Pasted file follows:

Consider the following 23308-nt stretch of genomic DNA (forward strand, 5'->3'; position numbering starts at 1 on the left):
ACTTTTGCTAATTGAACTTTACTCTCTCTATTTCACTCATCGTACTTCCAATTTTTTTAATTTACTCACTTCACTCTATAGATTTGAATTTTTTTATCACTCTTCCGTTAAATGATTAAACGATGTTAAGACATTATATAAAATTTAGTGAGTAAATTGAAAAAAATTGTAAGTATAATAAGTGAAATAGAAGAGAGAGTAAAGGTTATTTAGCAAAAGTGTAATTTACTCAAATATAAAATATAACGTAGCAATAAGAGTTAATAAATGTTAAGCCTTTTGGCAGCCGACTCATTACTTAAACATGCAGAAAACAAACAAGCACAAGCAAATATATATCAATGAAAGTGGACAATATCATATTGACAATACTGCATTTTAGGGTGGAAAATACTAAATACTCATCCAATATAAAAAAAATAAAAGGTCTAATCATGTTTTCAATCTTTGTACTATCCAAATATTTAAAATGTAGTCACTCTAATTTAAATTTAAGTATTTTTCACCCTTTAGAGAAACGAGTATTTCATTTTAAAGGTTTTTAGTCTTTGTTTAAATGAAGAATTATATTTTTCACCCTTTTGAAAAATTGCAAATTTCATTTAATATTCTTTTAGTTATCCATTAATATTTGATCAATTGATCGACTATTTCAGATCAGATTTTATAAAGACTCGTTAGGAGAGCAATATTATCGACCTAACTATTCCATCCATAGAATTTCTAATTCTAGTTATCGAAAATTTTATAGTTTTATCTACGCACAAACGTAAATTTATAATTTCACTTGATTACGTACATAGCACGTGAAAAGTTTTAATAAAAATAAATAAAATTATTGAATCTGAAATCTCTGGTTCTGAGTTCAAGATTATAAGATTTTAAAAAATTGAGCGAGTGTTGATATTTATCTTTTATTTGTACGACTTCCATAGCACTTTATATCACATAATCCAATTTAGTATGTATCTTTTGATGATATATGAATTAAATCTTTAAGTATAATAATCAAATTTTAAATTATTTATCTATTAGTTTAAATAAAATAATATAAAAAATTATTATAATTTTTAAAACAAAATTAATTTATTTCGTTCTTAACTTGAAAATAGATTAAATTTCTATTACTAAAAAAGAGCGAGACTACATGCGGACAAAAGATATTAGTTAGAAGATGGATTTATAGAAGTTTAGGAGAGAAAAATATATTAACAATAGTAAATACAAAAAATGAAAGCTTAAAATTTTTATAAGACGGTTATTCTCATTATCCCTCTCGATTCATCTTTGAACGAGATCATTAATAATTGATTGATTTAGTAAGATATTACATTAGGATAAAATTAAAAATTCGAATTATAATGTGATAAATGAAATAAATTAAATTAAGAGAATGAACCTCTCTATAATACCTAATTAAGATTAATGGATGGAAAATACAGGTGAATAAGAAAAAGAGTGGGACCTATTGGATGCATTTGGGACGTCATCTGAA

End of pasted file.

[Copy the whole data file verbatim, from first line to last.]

Consider the following 23308-nt stretch of genomic DNA (forward strand, 5'->3'; position numbering starts at 1 on the left):
ACTTTTGCTAATTGAACTTTACTCTCTCTATTTCACTCATCGTACTTCCAATTTTTTTAATTTACTCACTTCACTCTATAGATTTGAATTTTTTTATCACTCTTCCGTTAAATGATTAAACGATGTTAAGACATTATATAAAATTTAGTGAGTAAATTGAAAAAAATTGTAAGTATAATAAGTGAAATAGAAGAGAGAGTAAAGGTTATTTAGCAAAAGTGTAATTTACTCAAATATAAAATATAACGTAGCAATAAGAGTTAATAAATGTTAAGCCTTTTGGCAGCCGACTCATTACTTAAACATGCAGAAAACAAACAAGCACAAGCAAATATATATCAATGAAAGTGGACAATATCATATTGACAATACTGCATTTTAGGGTGGAAAATACTAAATACTCATCCAATATAAAAAAAATAAAAGGTCTAATCATGTTTTCAATCTTTGTACTATCCAAATATTTAAAATGTAGTCACTCTAATTTAAATTTAAGTATTTTTCACCCTTTAGAGAAACGAGTATTTCATTTTAAAGGTTTTTAGTCTTTGTTTAAATGAAGAATTATATTTTTCACCCTTTTGAAAAATTGCAAATTTCATTTAATATTCTTTTAGTTATCCATTAATATTTGATCAATTGATCGACTATTTCAGATCAGATTTTATAAAGACTCGTTAGGAGAGCAATATTATCGACCTAACTATTCCATCCATAGAATTTCTAATTCTAGTTATCGAAAATTTTATAGTTTTATCTACGCACAAACGTAAATTTATAATTTCACTTGATTACGTACATAGCACGTGAAAAGTTTTAATAAAAATAAATAAAATTATTGAATCTGAAATCTCTGGTTCTGAGTTCAAGATTATAAGATTTTAAAAAATTGAGCGAGTGTTGATATTTATCTTTTATTTGTACGACTTCCATAGCACTTTATATCACATAATCCAATTTAGTATGTATCTTTTGATGATATATGAATTAAATCTTTAAGTATAATAATCAAATTTTAAATTATTTATCTATTAGTTTAAATAAAATAATATAAAAAATTATTATAATTTTTAAAACAAAATTAATTTATTTCGTTCTTAACTTGAAAATAGATTAAATTTCTATTACTAAAAAAGAGCGAGACTACATGCGGACAAAAGATATTAGTTAGAAGATGGATTTATAGAAGTTTAGGAGAGAAAAATATATTAACAATAGTAAATACAAAAAATGAAAGCTTAAAATTTTTATAAGACGGTTATTCTCATTATCCCTCTCGATTCATCTTTGAACGAGATCATTAATAATTGATTGATTTAGTAAGATATTACATTAGGATAAAATTAAAAATTCGAATTATAATGTGATAAATGAAATAAATTAAATTAAGAGAATGAACCTCTCTATAATACCTAATTAAGATTAATGGATGGAAAATACAGGTGAATAAGAAAAAGAGTGGGACCTATTGGATGCATTTGGGACGTCATCTGAA